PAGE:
Advocacy

Renewable Energy and Birds

Audubon New York's Positions on Wind and Solar Energy
Snow Geese and Greater White-fronted Geese. Photo: Greg Latza
Advocacy

Renewable Energy and Birds

Audubon New York's Positions on Wind and Solar Energy

Audubon’s scientists have determined that climate change is the greatest threat to birds. Birds are vulnerable to subtle changes in their environment, such as availability of food, water, and habitat, which can cause them to shift or lose their ranges. Our peer-reviewed research shows that 314 species — roughly half of all North American bird species — are threatened with the loss of at least 50 percent of their current ranges by 2080.

Audubon and other leaders in the science and conservation space agree that in order to help prevent species extinctions and other catastrophic effects of climate change we must reduce carbon pollution as quickly as possible. This will require us to rapidly increase energy efficiency, expand energy storage, modernize transmission capabilities, and accelerate the development of renewable energy.

Investing in renewable energy, like solar and wind, will help to reduce carbon pollution and protect birds threatened by climate change. Audubon strongly supports the development of renewable energy projects and technologies that avoid, minimize, or effectively mitigate negative impacts to birds and their habitat.
 

Solar power

The future looks bright for solar power. More than 1 million homes across the United States now run on energy generated by rooftop solar panels, 1,294 MW of community solar have been installed, and more than 6,000 solar projects over 1 MW are in operation or development.

That’s great news for all of us — and for birds, too.  With solar power more accessible than ever, many people can now do their part to transition to cleaner sources of energy at home, and save money on electricity bills in the long run.

Large-scale solar installations place many solar panels in a single location to generate electricity for utility companies, which then distribute that power to its customers. These large-scale solar sites can benefit birds overall, but it’s vital for developers to minimize harm to wildlife by carefully considering the placement of these installations. Solar installers should avoid siting installations in areas that provide habitat, food, or water for threatened or endangered species, and prioritize the development of brownfields, rooftops, and capped landfills. Click here for more information on Going Solar in New York.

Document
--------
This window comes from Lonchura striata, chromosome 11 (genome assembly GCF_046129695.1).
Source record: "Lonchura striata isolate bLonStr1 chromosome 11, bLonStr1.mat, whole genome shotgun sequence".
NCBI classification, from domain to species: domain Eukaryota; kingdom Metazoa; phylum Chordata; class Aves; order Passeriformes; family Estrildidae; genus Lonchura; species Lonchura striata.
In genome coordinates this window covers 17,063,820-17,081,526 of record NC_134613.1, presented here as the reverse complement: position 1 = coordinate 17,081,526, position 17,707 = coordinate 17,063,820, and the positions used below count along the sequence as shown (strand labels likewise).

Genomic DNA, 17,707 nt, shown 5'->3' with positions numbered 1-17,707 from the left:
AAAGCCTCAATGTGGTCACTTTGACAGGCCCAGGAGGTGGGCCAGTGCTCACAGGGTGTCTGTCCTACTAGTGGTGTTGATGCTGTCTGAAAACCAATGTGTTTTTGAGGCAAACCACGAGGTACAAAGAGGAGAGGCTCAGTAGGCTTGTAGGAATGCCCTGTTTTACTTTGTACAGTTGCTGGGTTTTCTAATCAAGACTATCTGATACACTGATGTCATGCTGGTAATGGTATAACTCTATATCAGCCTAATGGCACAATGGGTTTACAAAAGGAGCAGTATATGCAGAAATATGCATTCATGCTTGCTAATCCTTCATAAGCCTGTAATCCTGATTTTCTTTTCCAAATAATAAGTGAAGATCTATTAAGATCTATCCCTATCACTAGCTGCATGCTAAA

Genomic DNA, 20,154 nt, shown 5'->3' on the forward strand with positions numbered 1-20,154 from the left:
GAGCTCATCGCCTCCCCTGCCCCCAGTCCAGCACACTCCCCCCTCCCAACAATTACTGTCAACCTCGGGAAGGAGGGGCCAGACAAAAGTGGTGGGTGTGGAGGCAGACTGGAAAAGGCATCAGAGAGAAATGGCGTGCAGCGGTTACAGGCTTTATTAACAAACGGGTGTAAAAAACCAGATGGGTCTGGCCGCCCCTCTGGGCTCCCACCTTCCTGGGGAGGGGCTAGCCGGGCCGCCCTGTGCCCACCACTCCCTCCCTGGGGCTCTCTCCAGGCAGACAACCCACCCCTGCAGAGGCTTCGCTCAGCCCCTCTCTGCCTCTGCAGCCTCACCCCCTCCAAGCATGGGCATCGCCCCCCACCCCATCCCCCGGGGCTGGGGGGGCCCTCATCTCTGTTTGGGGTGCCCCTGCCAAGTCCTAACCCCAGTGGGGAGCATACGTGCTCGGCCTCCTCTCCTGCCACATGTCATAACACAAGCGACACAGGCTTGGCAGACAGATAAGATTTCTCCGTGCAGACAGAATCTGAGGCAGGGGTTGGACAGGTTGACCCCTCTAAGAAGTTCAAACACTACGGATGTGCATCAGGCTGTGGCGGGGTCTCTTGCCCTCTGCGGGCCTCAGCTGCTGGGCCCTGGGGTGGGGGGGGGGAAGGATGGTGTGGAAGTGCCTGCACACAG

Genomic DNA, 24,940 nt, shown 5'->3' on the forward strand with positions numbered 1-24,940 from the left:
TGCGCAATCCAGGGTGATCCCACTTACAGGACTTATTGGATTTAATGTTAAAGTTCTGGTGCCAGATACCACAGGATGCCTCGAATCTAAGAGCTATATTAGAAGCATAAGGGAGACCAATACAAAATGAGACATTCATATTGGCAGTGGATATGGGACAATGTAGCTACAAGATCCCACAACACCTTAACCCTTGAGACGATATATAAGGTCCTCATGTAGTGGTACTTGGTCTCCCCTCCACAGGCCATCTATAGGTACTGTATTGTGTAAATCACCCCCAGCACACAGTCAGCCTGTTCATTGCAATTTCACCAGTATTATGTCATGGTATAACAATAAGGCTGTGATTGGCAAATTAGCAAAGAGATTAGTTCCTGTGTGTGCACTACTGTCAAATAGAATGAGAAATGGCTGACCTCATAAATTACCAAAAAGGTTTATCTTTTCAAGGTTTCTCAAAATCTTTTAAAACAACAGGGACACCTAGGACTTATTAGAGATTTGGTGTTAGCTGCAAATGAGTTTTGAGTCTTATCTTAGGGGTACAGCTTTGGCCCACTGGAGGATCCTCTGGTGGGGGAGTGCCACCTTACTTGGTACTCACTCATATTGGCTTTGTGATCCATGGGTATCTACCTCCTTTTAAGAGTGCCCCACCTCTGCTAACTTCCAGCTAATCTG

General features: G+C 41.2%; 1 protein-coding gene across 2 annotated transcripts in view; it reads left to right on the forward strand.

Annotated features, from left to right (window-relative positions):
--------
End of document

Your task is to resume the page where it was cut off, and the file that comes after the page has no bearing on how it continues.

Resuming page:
Wind power

Audubon strongly supports wind power as a renewable energy source that helps reduce the threats posed to birds and people by climate change. However, we also advocate that wind power facilities should be planned, sited, and operated in ways that minimize harm to birds and other wildlife by avoiding migration corridors and critical habitat, and employing technology and practices that reduce bird collisions.

Wind power is currently the most economically competitive form of renewable energy. As of January 2017, the wind facilities installed in the United States provided more than 82,000 MW of capacity. With our current transmission infrastructure, the Department of Energy estimates that wind has the potential to generate 20 percent of the nation's energy. Every MW-hour produced by wind energy avoids an average of 1,220 pounds of carbon dioxide emissions. If the United States obtains 20 percent of its electricity from wind power by 2020, it will reduce greenhouse gas emissions equivalent to taking 71 million cars off the road or planting 104 million acres of trees.

Audubon advocated for the inclusion of environmental guidelines in the New York State procurement process for offshore wind and provided technical expertise that will help minimize threats to birds and other wildlife by ensuring that turbines are properly sited and monitored. We will continue to work with the Public Service Commission and NYS Energy Research and Development Authority to refine these guidelines and promote the adoption of best management practices for the construction and operation of wind turbines in New York State’s coastal waters. Click here for more information on Audubon's position on wind power.